• Are comfortable with personal limitations. All of us have strengths and weaknesses. It is important to know yourself and be comfortable with the fact that, in some ways, you are limited. And it is a sign of personal and management strength to surround yourself with colleagues who have the strengths that you do not.
  • Being a great place to work is important. While making sure that the necessary factors are in place is a key responsibility of IT leadership, this responsibility is shared by everyone in the organization.

Of all of the factors, tone is the most important. If the tone is a good one, the climate will exist that enables all of the other factors to happen well. And tone is set by everyone.

Making sure that the IT organization is a great place to work is something that each of us does every day.

John Glaser is vice president and CIO at Partners HealthCare System. He describes himself as an "irregular regular contributor" to HIStalk.

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Currently there are "2 comments" on this Article:

  1. John,

    You are exactly right re: the organizational climate (integrity, positive reinforcement, etc.) After a number of years working for a major EMR vendor, I can honestly say that the stongest influence on adoption of new technology came from the tone set by an organization, particularly its leadership. When the proper mentality is held at the executive leadership level, it infiltrates and inspires, in my experience.

    Thank you for this post,
    Rebecca W

  2. Great comments about creating a high performance function, but one thing is missing–RELATIONSHIP WITH THE CUSTOMER!

    IT, like all other staff functions is respected if it adds value to the organization’s value chain and to those employees who work directly on, or directly support the value chain. A key to success of all IT organizations is to ensure that their customers (evey other function, most expecially those on the value chain–in healthcare it is those that touch the patient) believes that IT understands that functions’ challengers and is there to serve them.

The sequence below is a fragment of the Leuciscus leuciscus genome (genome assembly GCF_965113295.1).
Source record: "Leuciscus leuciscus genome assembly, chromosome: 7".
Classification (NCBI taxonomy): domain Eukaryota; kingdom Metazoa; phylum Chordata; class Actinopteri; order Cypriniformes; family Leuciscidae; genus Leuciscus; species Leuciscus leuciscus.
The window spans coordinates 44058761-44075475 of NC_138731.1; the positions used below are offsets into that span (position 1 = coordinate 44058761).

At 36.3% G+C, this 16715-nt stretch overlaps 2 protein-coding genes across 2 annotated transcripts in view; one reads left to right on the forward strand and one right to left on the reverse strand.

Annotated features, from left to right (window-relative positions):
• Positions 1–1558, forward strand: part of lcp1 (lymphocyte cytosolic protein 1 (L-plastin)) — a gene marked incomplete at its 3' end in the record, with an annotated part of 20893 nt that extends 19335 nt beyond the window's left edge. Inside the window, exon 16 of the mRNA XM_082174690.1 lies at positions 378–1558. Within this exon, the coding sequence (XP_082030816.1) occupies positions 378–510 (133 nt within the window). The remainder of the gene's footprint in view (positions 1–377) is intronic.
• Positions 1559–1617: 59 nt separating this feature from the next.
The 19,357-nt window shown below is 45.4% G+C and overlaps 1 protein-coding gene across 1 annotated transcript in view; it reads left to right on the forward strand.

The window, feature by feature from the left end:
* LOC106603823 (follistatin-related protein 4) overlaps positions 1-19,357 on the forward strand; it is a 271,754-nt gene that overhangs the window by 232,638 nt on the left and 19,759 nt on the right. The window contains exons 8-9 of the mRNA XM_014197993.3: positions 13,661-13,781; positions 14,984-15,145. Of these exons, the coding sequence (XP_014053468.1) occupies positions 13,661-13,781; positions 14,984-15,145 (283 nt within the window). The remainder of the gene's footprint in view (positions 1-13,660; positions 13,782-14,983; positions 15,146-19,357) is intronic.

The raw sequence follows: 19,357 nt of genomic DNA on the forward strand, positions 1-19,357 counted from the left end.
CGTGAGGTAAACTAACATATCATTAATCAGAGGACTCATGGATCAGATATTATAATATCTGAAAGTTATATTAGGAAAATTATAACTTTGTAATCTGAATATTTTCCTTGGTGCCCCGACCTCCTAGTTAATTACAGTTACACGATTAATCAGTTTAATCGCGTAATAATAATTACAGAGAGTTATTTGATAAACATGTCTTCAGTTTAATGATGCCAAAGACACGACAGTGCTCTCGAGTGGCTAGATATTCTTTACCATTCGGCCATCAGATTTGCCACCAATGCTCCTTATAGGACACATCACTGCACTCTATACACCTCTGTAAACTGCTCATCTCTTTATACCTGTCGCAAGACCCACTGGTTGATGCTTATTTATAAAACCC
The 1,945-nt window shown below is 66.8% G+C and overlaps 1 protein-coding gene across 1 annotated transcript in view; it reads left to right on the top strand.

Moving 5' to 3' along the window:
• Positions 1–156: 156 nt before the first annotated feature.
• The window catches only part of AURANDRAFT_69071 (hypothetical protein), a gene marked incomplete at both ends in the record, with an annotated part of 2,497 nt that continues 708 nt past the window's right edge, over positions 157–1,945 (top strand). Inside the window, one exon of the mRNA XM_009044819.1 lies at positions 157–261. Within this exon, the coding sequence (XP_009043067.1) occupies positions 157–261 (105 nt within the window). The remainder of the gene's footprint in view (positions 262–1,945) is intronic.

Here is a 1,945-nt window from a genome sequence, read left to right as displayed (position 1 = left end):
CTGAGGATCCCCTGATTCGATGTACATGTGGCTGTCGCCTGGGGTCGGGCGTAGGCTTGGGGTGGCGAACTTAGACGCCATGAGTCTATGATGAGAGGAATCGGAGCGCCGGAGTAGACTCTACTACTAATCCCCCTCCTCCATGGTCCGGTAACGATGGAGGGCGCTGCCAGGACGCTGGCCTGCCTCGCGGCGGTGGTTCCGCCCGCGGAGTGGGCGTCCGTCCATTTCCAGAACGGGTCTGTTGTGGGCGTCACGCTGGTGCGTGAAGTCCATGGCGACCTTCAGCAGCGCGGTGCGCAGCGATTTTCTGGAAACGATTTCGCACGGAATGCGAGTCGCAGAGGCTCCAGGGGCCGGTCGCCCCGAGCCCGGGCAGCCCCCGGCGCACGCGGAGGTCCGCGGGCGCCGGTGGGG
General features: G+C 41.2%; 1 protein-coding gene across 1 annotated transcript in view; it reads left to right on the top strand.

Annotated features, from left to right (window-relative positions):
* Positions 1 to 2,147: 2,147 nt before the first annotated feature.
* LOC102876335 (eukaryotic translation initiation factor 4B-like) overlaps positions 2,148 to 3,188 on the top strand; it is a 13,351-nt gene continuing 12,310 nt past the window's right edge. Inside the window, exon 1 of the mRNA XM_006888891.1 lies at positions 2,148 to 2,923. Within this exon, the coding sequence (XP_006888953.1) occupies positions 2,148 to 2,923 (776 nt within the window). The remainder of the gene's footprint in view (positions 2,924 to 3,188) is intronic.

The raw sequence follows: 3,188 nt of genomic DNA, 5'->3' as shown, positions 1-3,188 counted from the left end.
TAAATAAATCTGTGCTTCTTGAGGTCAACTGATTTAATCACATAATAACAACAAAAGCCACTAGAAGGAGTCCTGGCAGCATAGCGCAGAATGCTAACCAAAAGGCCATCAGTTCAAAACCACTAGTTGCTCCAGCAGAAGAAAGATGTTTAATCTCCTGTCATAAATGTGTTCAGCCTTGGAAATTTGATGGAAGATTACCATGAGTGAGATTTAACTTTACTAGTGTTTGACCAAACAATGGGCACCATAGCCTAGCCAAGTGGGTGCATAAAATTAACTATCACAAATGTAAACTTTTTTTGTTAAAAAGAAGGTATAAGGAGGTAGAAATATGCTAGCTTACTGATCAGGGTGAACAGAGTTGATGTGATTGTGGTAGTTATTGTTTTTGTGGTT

IT employess who only serve other IT employees may be able to get await with a paroachial IT focus (I doubt it), but employees who come into contact with those outside their function– their customers, must be able to convince those customers that IT is there to help them personally and functionally be successful. Staff functions are in the sales business!! If ITs’ customers aren’t asking for IT help, then they either are not getting the help that IT could provide and they need, or the IT help they need is being forced on them–either way, it will not reflect well on IT.

    And, like all sales organizations, it is not the product that is key, it is the relationships with your customer and their view of the services provided to them.

    Thoughts from a non-IT type……..

    WA